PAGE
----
I came across this book by Destiny Soria when I was browsing through the YA section of one of my local indie book stores earlier this year. I loved Soria’s last book, so I came very close to buying her new one when I saw it, but my book collection has gotten completely out of control, so I restrained myself. As much as I would love to buy all the books and support all the authors, I just can’t afford to do that. Fortunately, my library had the audiobook of this one and it was readily available so I went ahead and downloaded it when I was between audiobooks.
IT’S SO GOOD!!!
The narrator is Rebecca Gibel and she did a fantastic job. Her narration, combined with Soria’s writing meant I never wanted to stop listening to this audiobook.
Our plucky heroes are Cassa, Newt, Evander and Alys, and we meet them when they’re being sentenced to death for breaking into the citadel. They all seem pretty unconcerned with their imminent executions, and they manage to break out of their cells so perfectly that you think they must have coordinated it ahead of time, but no. They had not planned on getting caught, but they’re each so capable, and they work so well together that they’re able to escape their cells and make a run for it down into the very depths of the catacombs underneath the citadel (hence the title).
But they get lost and Cassa asks Alys to “read the coins” to divine which way they should go to get out of there. Alys had a mishap a few years ago in which she divined something terrible happening to her family, but failed to figure out what it meant and warn them, so she has decided she’s no good at divining and is better off just not even trying to see the future. She also suffers from panic attacks, so that’s not helping.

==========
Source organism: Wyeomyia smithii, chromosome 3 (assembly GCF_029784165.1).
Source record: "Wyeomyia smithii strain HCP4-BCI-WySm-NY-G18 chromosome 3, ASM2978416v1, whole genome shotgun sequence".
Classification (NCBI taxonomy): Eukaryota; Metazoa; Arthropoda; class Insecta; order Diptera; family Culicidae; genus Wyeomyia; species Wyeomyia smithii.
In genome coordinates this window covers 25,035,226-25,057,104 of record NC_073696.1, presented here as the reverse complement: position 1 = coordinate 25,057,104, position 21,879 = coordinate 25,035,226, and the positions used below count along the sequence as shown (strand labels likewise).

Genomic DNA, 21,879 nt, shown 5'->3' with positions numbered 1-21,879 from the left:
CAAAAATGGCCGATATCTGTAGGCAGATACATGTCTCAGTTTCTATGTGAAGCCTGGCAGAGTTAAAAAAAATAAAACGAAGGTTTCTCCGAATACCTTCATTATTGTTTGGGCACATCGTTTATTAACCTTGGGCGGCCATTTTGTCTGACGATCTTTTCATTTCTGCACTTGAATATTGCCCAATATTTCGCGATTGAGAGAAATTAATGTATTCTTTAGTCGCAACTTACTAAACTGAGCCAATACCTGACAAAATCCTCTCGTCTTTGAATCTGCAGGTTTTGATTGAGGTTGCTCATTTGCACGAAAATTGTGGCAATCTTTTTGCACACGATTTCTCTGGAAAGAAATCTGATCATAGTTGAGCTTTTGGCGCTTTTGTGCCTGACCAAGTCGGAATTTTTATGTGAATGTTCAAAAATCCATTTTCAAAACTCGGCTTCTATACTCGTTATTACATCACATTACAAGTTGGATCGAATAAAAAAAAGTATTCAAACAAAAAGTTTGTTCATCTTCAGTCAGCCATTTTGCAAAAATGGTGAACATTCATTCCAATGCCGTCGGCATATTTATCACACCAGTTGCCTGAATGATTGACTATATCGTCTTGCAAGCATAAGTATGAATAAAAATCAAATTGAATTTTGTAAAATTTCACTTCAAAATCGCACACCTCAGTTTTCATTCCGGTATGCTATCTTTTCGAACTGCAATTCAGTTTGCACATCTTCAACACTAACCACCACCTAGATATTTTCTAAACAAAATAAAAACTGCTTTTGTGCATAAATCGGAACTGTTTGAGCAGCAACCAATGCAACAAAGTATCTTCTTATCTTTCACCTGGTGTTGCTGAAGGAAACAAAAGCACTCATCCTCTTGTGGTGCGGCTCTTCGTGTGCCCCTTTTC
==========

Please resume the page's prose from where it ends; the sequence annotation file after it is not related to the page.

But it’s either that, or wait for the guards to catch up and kill them, or hide and wander around until they starve to death, so she does her best and she hears this mysterious voice telling her to go left, so they go left. They come across a huge, underground lake, but fortunately, there’s a rowboat handy, so they all hop in and start rowing.
When they reach the other side, they find a man in a living area with furniture that’s rotten and mildewed and silverware that’s tarnished and rusted. He offers them tea and explains that he needs their help.
First, a little world building:
Cassa and her friends live in a city called Eldra, which as been ruled by the High Council for centuries. The High Council users Seers and Diviners to see the future and they manage to turn all the prophecies to their own advantage. The wealthy grew wealthier and the poor grew poorer until they had enough and rebelled, but their rebellion was squashed in a slaughter that killed thousands.
That lead to a secret, organized resistance, which existed for more than a century until a few years ago when just about all the rebels were killed, including both of Cassa’s parents. The current Chancellor of the High Council was the one who gave the order, so Cassa is hellbent on killing him to get her revenge, but also to overturn the Council and give power to the people.